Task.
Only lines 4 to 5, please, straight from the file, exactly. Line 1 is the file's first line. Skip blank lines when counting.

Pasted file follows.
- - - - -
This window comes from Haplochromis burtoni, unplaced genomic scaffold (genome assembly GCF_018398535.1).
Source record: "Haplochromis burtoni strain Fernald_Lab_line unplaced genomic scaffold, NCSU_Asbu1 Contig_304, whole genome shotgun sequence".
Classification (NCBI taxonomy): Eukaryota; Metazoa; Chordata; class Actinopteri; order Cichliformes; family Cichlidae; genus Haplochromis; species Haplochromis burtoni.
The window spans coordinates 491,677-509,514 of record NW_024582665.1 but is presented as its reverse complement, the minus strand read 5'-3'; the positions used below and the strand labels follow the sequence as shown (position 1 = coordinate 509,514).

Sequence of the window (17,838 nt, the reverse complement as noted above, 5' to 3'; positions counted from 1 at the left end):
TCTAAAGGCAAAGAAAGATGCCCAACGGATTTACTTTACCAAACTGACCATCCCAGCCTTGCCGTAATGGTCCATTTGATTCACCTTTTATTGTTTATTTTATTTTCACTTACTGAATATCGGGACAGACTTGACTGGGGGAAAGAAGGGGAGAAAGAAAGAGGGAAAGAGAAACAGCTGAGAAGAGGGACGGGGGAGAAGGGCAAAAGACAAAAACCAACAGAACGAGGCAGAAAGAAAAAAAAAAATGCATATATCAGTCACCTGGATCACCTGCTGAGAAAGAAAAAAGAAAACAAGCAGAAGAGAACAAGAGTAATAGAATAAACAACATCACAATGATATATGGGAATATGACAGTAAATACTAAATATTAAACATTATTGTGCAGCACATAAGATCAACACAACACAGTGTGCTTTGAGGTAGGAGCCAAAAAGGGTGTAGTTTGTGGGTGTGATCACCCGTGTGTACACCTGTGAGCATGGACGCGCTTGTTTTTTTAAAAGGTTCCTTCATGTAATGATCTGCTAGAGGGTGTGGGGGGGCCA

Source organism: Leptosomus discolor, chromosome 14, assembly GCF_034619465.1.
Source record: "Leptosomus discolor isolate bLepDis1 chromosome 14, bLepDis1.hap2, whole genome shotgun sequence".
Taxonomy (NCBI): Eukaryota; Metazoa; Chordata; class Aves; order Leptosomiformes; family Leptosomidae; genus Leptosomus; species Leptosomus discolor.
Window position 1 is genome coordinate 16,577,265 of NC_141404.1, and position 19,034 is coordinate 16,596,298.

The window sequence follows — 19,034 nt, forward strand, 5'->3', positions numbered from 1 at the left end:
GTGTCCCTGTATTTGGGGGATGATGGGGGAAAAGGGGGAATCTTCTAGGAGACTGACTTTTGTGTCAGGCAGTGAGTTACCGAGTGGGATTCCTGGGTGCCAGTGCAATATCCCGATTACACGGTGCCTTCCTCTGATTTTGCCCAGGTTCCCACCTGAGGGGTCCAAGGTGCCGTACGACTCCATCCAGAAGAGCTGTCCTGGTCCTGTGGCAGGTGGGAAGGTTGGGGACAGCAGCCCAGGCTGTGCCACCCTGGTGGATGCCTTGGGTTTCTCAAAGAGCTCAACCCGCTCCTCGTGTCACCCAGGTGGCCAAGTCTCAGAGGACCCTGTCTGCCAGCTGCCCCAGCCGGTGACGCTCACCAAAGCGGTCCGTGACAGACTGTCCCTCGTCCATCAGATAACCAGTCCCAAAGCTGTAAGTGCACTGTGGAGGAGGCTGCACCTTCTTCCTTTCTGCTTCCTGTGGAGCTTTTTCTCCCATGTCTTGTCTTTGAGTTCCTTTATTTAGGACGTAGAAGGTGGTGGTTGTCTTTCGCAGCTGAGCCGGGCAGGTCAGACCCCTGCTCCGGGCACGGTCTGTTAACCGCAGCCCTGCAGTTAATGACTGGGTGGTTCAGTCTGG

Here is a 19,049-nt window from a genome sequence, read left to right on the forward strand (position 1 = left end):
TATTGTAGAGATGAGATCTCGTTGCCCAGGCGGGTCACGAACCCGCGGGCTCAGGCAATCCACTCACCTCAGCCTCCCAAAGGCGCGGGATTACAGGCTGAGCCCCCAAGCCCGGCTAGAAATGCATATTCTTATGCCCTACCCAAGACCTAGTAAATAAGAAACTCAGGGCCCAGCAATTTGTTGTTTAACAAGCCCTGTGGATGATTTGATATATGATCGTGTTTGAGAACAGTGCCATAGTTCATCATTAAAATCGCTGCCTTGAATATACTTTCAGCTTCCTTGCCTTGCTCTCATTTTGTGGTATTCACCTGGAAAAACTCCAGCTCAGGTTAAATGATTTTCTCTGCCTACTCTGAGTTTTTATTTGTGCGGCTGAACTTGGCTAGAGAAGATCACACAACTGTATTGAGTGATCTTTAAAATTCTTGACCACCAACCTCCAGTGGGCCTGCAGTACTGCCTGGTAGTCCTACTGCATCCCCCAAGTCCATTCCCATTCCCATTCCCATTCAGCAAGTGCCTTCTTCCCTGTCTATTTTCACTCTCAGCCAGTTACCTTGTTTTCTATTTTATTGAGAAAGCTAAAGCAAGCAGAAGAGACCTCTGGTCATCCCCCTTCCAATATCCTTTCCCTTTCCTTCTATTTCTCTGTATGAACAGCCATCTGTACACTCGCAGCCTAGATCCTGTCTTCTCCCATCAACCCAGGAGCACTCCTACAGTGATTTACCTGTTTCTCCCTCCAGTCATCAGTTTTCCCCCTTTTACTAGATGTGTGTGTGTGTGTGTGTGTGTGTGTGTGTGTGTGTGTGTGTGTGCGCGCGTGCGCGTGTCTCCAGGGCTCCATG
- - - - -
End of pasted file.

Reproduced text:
The window spans coordinates 491,677-509,514 of record NW_024582665.1 but is presented as its reverse complement, the minus strand read 5'-3'; the positions used below and the strand labels follow the sequence as shown (position 1 = coordinate 509,514).

Sequence of the window (17,838 nt, the reverse complement as noted above, 5' to 3'; positions counted from 1 at the left end):